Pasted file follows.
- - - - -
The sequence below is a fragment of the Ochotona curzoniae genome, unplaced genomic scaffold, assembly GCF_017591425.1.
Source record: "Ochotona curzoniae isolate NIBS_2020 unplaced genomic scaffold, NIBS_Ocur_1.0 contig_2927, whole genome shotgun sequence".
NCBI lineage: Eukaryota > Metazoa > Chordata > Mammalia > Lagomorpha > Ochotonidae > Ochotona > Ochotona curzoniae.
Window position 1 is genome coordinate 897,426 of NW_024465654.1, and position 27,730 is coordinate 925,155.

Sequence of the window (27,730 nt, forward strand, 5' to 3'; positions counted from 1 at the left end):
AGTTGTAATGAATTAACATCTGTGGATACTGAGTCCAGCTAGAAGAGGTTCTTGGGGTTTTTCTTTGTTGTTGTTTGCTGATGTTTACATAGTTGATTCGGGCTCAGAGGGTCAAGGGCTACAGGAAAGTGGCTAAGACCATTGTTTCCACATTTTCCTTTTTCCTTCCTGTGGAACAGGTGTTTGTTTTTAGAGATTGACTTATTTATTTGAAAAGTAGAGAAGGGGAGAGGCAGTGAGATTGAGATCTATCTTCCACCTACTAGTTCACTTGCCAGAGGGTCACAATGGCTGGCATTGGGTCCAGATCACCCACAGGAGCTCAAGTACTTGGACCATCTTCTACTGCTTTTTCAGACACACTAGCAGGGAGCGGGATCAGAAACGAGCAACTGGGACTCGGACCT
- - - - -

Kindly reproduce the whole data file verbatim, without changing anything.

The sequence below is a fragment of the Ochotona curzoniae genome, unplaced genomic scaffold, assembly GCF_017591425.1.
Source record: "Ochotona curzoniae isolate NIBS_2020 unplaced genomic scaffold, NIBS_Ocur_1.0 contig_2927, whole genome shotgun sequence".
NCBI lineage: Eukaryota > Metazoa > Chordata > Mammalia > Lagomorpha > Ochotonidae > Ochotona > Ochotona curzoniae.
Window position 1 is genome coordinate 897,426 of NW_024465654.1, and position 27,730 is coordinate 925,155.

Sequence of the window (27,730 nt, forward strand, 5' to 3'; positions counted from 1 at the left end):
AGTTGTAATGAATTAACATCTGTGGATACTGAGTCCAGCTAGAAGAGGTTCTTGGGGTTTTTCTTTGTTGTTGTTTGCTGATGTTTACATAGTTGATTCGGGCTCAGAGGGTCAAGGGCTACAGGAAAGTGGCTAAGACCATTGTTTCCACATTTTCCTTTTTCCTTCCTGTGGAACAGGTGTTTGTTTTTAGAGATTGACTTATTTATTTGAAAAGTAGAGAAGGGGAGAGGCAGTGAGATTGAGATCTATCTTCCACCTACTAGTTCACTTGCCAGAGGGTCACAATGGCTGGCATTGGGTCCAGATCACCCACAGGAGCTCAAGTACTTGGACCATCTTCTACTGCTTTTTCAGACACACTAGCAGGGAGCGGGATCAGAAACGAGCAACTGGGACTCGGACCT